FINSETH (ed.):The American Civil War (2013)

Posted: 12/25/2013
Reviewed By: James Hill Welborn III

The American Civil War: A Literary and Historical Anthology, Second Edition, edited by Ian Frederick Finseth. Routledge, 2013. Paper, ISBN: 041553707X. $54.95.

Anthologies of the American Civil War frequently lose sight of the individual trees in their efforts to capture some coherent picture of the forest, and the result is too often a stilted statistical march through battles, leaders, and time. This second edition of Ian Finseth’s literary and historical anthology of that conflict surveys the forest as a complex ecosystem comprised of many individual and inter-related trees. It combines everything from “Abraham Lincoln’s private jottings and Frederick Douglass’s public speeches,” to “Herman Melville’s war poetry and Louisa May Alcott’s shorts stories, Mary Chesnut’s diary entries and Loreta Velazquez’s postwar memoir—among many other writings” to forge an in-depth look at the war through the eyes of those who “lived through the Civil War itself or its long aftermath, as participants or observers, or both, and always as commentators” (xiii-xiv). In doing so, Finseth seeks to “illustrate how the conflict was creatively interpreted, and continually reinterpreted, for a variety of audiences,” paying particular attention “to the conflicts of race and slavery that lay at the heart of the Civil War and that hardly abated in its echoing aftermath” (xiv). Believing that the “essential material of writing is language, and the essential material of war is violence,” Finseth—through his literary and historical selections—succeeds in showing how these materials “intertwine[d] in complex ways” during the Civil War, representing “part of the wider cultural effort to come to terms with the changes the United States underwent during the late nineteenth century” (3, 10).

Finseth organizes the documents into five thematic sections labeled “Origins,” “Battlefields,” “African American Experience,” “The Home Front,” and “Reconstructing.” Each section includes a poignant and concise overview of the documents and their relation to the theme. Many of the individual readings include short biographical or historical introductions and notes that guide the reader through the sections. Finseth argues that the documents in each section collectively reveal how “all writings on the war communicated, perforce, a particular vision of the nation’s past and future, whether implicitly or explicitly,” and in so doing exhibit their “titanic, slow-motion struggle with each other to determine how the nation would understand regional identity, civil rights, economic growth, and moral responsibility for the war and its aftermath” (6).

Civil War scholars will recognize many if not most of the writers and leaders, stories, poems, and speeches collected in this volume. Lincoln and Davis, Douglass and Stephens, Chesnut and Stowe, Bierce and Crane, Pollard and Twain—all appear conspicuously throughout. Other voices, however, expand upon this well-trodden narrative with a refreshing personal and emotional tack that incorporates male and female, black and white, patrician and plebian. Harriet Martineau’s “Election of Abraham Lincoln" (1860), Lucy Larcom’s “The Sinking of the Merrimack" (1863), Frances Ellen Watkins Harper’s “The Massachusett’s Fifty-Fourth" (1863), Sarah Morgan Bryan Piatt’s “Giving Back the Flower" (1867); and Rebecca Harding Davis’ “The Mean Face of War" (1899), offer just one glimpse into the expansive female perspective included here. Poems like Henry Timrod’s “Ethnogenesis" (1861), Walt Whitman’s “Vigil Strange I Kept on the Field One Night" (1865), and Paul Laurence Dunbar’s “The Deserted Plantation" (1895), as well as short stories like Hamlin Garland’s “The Return of a Private" (1891), or memoirs like Mattie J. Jackson’s “The Story of Mattie J. Jackson" (1866) further capture the diversity of genres and perspectives collected in this volume. Indeed, by focusing on the literary narration and memory of the war and its aftermath, Finseth has provided a more individual and emotional voice through which to capture the multifaceted experience of the war and its effects. Collectively these diverse individual accounts present a compelling portrait of Civil War causes, conflicts, and memories that undergraduate students will eagerly engage and established scholars can readily employ.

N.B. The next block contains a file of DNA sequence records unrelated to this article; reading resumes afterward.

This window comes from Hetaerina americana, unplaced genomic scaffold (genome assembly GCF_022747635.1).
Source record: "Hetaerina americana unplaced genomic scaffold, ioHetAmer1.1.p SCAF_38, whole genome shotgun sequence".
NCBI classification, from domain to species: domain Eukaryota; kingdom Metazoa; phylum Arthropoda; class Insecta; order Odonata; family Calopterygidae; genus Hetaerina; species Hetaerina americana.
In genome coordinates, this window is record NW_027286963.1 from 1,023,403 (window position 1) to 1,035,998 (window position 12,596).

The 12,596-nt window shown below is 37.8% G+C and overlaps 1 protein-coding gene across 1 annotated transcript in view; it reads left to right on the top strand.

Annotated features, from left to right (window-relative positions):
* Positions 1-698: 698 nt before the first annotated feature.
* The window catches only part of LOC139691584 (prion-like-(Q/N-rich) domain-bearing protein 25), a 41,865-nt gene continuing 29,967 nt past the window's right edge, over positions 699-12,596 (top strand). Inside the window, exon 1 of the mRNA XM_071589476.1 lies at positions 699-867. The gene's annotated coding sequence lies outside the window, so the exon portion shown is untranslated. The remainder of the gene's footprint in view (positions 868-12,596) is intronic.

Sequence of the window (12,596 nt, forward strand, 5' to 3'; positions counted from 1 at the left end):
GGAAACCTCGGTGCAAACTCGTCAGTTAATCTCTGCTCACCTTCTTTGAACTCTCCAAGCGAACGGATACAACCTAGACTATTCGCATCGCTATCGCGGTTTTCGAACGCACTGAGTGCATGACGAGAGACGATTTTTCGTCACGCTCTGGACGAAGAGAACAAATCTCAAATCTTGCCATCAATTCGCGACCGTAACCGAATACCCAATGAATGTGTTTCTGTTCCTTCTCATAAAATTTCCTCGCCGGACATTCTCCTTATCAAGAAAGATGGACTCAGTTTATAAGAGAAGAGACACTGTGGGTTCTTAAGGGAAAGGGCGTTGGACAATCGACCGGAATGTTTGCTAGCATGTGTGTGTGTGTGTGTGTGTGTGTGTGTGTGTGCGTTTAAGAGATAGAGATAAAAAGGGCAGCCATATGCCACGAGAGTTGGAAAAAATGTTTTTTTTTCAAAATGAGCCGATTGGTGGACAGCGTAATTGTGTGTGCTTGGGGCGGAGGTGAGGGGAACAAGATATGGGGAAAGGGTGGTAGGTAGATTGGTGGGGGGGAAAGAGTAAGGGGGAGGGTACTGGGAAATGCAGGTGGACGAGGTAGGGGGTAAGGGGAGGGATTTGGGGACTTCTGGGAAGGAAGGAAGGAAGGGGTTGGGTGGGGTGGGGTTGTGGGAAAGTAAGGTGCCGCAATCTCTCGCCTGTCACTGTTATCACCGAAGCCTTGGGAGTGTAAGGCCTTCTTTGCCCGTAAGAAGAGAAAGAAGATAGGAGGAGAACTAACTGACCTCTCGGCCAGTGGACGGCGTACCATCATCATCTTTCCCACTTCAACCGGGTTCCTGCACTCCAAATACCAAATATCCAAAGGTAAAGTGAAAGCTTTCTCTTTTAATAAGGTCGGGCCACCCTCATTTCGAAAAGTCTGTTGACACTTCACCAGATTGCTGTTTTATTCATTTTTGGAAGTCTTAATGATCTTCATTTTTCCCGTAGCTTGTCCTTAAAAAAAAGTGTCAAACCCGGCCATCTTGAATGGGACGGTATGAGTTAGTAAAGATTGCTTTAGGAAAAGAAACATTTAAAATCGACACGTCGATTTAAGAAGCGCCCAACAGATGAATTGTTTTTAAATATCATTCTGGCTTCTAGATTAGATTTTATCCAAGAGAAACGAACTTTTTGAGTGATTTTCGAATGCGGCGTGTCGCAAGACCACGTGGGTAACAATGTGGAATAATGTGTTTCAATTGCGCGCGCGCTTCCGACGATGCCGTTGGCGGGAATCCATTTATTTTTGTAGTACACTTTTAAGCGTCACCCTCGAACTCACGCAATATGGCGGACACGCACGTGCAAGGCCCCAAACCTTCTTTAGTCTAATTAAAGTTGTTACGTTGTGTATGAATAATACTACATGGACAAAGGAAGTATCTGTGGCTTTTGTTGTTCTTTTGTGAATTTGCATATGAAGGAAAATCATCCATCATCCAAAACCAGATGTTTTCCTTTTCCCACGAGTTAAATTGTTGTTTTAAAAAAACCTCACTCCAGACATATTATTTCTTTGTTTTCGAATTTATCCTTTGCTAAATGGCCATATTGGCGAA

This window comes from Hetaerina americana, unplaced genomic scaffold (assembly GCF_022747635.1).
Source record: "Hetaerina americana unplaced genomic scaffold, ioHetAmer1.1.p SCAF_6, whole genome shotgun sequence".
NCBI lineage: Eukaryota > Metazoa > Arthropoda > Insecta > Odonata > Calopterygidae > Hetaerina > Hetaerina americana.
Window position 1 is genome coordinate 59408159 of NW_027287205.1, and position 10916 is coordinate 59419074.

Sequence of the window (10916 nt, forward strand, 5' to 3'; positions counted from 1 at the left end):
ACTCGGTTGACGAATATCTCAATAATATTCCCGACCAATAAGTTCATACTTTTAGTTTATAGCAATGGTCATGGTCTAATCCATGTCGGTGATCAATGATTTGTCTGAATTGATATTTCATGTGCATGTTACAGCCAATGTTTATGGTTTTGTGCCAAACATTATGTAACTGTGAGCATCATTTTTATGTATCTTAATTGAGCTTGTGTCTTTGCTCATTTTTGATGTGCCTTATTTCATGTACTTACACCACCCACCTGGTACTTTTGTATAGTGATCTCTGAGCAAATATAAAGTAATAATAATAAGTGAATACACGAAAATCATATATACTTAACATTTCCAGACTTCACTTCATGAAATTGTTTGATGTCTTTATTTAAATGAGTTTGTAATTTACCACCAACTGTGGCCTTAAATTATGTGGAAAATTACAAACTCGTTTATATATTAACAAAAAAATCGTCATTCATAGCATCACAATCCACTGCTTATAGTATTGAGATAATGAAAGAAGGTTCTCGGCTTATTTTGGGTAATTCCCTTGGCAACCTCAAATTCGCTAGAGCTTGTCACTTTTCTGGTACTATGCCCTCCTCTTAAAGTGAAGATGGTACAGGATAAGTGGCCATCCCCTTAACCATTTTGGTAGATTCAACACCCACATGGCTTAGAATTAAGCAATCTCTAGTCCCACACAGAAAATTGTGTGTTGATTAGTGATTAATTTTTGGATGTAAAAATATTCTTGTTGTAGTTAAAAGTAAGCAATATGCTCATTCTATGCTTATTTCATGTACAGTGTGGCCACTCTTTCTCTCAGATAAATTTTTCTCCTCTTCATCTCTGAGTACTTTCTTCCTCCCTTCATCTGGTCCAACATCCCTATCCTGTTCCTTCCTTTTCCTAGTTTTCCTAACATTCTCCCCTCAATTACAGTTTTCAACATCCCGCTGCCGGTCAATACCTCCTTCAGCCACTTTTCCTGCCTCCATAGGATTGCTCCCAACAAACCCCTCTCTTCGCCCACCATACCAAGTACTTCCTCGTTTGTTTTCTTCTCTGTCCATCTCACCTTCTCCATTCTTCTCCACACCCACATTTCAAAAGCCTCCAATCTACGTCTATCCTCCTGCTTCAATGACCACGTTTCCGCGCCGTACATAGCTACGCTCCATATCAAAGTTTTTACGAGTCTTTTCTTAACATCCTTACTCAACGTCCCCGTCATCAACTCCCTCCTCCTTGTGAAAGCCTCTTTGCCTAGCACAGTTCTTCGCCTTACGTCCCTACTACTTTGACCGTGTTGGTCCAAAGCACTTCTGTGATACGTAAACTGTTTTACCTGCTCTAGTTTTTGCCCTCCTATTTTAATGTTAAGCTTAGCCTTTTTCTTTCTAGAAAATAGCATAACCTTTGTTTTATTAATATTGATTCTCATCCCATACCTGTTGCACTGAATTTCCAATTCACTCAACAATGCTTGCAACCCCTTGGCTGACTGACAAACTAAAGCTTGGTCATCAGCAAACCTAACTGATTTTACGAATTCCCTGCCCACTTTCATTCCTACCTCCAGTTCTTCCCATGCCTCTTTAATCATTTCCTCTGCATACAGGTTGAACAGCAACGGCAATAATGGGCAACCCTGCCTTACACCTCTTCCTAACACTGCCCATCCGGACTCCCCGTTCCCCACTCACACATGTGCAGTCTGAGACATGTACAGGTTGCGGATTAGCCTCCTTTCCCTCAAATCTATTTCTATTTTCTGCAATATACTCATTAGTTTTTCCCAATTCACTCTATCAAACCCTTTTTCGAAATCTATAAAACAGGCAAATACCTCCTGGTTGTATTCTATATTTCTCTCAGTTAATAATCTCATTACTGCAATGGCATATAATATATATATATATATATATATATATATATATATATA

Enhancing the anthology’s suitability to the classroom is the companion website, which includes additional primary texts and images that supplement and complement the printed volume. The website also proffers “a variety of pedagogical resources…including discussion questions and essay topics” designed to augment the book’s classroom utility. Taken together, this anthology and its companion website offer teachers and students alike a chance to encounter Civil War actors in their own words. While Finseth admits that this individualized and literary perspective presents the war in all its “precarious, imperfect, and incomplete” dimensions, he asserts that it also enables students and scholars to accomplish “an essential part of coming to terms with [the Civil War’s] unresolved status in the American imagination” by exploring “how earlier generations came to terms with it” (10-11).


James Hill Welborn III is a Doctoral Candidate in History at the University of Georgia.

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